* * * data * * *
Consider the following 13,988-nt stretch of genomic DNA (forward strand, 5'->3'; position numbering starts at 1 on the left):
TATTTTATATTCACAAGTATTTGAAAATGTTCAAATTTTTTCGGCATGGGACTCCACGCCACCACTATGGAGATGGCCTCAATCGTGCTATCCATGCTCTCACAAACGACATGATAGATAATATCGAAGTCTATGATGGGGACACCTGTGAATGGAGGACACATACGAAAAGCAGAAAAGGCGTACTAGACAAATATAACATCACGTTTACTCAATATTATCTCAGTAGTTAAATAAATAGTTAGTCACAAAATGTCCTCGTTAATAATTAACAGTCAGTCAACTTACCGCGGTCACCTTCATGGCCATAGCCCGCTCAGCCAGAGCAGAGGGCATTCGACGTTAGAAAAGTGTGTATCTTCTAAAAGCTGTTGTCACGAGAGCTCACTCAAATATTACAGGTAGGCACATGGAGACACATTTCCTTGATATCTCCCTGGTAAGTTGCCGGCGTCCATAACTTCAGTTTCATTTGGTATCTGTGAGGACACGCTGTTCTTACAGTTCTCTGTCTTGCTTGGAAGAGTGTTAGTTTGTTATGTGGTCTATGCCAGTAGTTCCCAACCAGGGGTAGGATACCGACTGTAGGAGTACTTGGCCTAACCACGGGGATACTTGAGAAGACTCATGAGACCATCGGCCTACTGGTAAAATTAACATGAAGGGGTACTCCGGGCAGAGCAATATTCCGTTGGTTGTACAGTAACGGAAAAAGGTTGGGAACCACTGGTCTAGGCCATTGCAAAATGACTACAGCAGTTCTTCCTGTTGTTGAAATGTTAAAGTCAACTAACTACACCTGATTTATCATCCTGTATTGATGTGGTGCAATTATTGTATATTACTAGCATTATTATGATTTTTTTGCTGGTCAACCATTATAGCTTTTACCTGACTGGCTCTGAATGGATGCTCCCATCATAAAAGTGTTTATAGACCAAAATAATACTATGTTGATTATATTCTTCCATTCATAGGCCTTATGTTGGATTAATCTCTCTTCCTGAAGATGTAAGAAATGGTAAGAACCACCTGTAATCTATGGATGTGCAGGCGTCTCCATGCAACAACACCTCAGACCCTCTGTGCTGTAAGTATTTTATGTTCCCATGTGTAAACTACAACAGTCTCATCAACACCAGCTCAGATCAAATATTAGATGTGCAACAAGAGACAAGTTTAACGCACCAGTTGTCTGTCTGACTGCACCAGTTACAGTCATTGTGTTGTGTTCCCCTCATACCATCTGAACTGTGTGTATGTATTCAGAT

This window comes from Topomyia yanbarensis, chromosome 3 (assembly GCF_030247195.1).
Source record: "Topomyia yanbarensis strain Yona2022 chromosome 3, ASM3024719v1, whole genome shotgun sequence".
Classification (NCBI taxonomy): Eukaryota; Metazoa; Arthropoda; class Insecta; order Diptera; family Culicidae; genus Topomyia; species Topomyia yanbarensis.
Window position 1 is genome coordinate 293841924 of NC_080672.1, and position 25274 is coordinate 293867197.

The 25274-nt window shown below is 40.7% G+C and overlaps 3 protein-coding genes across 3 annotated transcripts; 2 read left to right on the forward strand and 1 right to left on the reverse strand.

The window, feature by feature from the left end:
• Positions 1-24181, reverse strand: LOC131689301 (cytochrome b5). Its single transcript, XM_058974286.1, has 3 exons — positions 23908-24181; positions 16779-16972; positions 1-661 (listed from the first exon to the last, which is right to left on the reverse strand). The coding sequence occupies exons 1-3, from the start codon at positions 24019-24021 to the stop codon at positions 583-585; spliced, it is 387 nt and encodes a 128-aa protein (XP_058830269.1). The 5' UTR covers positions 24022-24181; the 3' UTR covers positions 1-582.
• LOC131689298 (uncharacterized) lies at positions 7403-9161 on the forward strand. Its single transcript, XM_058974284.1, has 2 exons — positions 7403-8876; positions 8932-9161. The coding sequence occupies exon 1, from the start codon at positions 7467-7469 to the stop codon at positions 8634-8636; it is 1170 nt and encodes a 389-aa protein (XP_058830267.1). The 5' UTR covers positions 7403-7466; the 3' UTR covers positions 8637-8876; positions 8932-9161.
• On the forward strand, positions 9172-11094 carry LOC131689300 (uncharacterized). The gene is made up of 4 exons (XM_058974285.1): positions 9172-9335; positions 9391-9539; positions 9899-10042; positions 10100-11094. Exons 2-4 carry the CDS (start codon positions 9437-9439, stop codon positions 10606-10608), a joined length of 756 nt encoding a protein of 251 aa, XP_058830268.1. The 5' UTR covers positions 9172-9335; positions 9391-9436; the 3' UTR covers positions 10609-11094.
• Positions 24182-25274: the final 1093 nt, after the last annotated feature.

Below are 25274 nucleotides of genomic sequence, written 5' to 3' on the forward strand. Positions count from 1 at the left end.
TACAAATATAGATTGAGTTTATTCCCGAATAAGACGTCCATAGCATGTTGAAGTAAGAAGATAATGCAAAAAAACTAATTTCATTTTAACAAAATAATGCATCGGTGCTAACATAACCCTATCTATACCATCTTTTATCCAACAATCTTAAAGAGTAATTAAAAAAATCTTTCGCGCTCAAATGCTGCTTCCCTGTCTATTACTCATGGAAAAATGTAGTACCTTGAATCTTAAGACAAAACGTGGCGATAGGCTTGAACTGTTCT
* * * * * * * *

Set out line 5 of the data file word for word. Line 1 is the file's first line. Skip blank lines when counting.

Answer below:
Classification (NCBI taxonomy): Eukaryota; Metazoa; Arthropoda; class Insecta; order Diptera; family Culicidae; genus Topomyia; species Topomyia yanbarensis.